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Memorial donations of around £27,500 funded construction, dedication and routine ground maintenance in perpetuity.

  Donate here to a small contingency fund to repair and maintain the memorial structures as and when required.

PLUTO in Fawley, Hampshire.

Pipe Line Under The Ocean


PLUTO, the WW2 Pipe Line Under The Ocean, had a sizeable network of storage tanks, pumping stations and pipelines in southern England to ensure an adequate supply of fuel could be pumped to the Allied armies as they advanced across occupied mainland Europe and into Germany. There were many essential elements to the successful outcome of the war on the western front, but none was more critical than the supply of fuel. This is an account of one tiny part of that network as remembered by a local resident, then a young boy.

[Map courtesy of Google. 2019.]

David Ride grew up in Fawley, Hampshire, during the war years and beyond. It was then a small rural community within easy walking distance of Southampton Water along relatively quiet country roads. Today it's a bustling town of 15,000 with the largest oil refinery in the UK on its doorstep. The origins of the refining industry in Fawley were much more modest when, in 1921, the AGWI (Atlantic Gulf and West Indies Petroleum Company) was established. In 1926 it was taken over by a larger operator and has seen numerous expansions since then.

During the war there were real concerns amongst the locals that the Germans would bomb the refinery. It was a legitimate target for their bombers but the only damage sustained was to the chancel of an ancient local church, courtesy of the Italians. These are David's childhood recollections of those times in general and the PLUTO storage tanks, pipelines and pumping station in particular.

Troop Movements

Being close to one of the major embarkation points on the south coast of England, Fawley and its surrounding areas witnessed the transit of troops and their military equipment. It was quite an exciting time for the children in the area, who had little understanding of the reality of war. In those days David lived near the middle of Long Copse, between The Kennels at Holbury and Rollestone Crossroads, in a bungalow then called Merryoak. 

He recalls that American troops were camped along Long Copse Road for a couple of weeks before D-Day. Their living conditions were primitive and many slept under their vehicles, where they were parked. To ease their discomfort his mother opened up her garage, which soon metamorphosed into a clubhouse, where they played cards, smoked Camel cigarettes and read their ‘American comics’ which, curiously, had an unfamiliar, characteristic smell. Suddenly, they were gone and everyone knew D-Day had finally come. In the weeks ahead, British troops were followed by more Americans, each taking their places in the embarkation queue for nearby Lepe Beach. Later, yellow boxes were painted on the road to define parking places for individual vehicles such as tanks and half-tracks.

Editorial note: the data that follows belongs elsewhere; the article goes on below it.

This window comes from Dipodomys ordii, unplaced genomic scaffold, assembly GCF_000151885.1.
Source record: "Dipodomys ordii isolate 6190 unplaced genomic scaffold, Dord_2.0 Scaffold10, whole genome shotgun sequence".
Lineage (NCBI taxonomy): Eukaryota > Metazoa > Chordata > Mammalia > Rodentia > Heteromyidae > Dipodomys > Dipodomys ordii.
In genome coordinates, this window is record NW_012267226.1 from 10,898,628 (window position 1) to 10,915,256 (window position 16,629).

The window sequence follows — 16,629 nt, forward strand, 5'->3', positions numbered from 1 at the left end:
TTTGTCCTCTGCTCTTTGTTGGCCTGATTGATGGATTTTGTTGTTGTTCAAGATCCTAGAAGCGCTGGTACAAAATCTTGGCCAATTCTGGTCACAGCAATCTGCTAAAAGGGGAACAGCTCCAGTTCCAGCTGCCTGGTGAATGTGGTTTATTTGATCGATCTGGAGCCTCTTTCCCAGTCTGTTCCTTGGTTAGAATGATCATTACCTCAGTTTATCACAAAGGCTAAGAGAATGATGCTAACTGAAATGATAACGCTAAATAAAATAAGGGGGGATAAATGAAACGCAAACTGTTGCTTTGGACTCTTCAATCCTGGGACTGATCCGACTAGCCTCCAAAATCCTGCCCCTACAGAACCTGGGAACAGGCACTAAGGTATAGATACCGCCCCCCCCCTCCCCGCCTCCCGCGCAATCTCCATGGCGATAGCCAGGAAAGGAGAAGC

One unit, comprised entirely of black American troops with white officers in charge, stood out from all the others. In those days institutional racism was rife and these troops were considered unfit for combat roles, so were assigned to support and engineering duties. They were a great source of interest to the children, most of whom had never seen a black man before. The men were friendly and cheerful and much liked by the local community but, like all who had proceeded them, they were gone within a week, leaving little evidence that they had ever existed.

Wartime Projects

Lepe Beach was not just an embarkation point for the invasion force. It also had the distinction of being the site where six B2 breakwater, Phoenix, Mulberry Harbour caissons were constructed. The remains of the 400 metres long platform and rail-tracks are clearly visible today. Two of the caissons, for whatever reasons, were not used, since they were moored well off the beach at Calshot for a long while after the war. Knowing how meticulous was the planning for Operation Neptune (the amphibious phase of Operation Overlord) and Operation Overlord itself, it would be unsurprising if these were spares!

There were many wartime installations in the area, including the storage tanks used for the Pluto project. They were located at the end of Badminston Lane just off the Fawley to Calshot Road in an area generally known as The Common. It was largely open heath-land, much like the New Forest, covered with heather and gorse. The soil in the area was a mixture of sand and gravel, which has, in more recent times, led to extraction on a grand scale.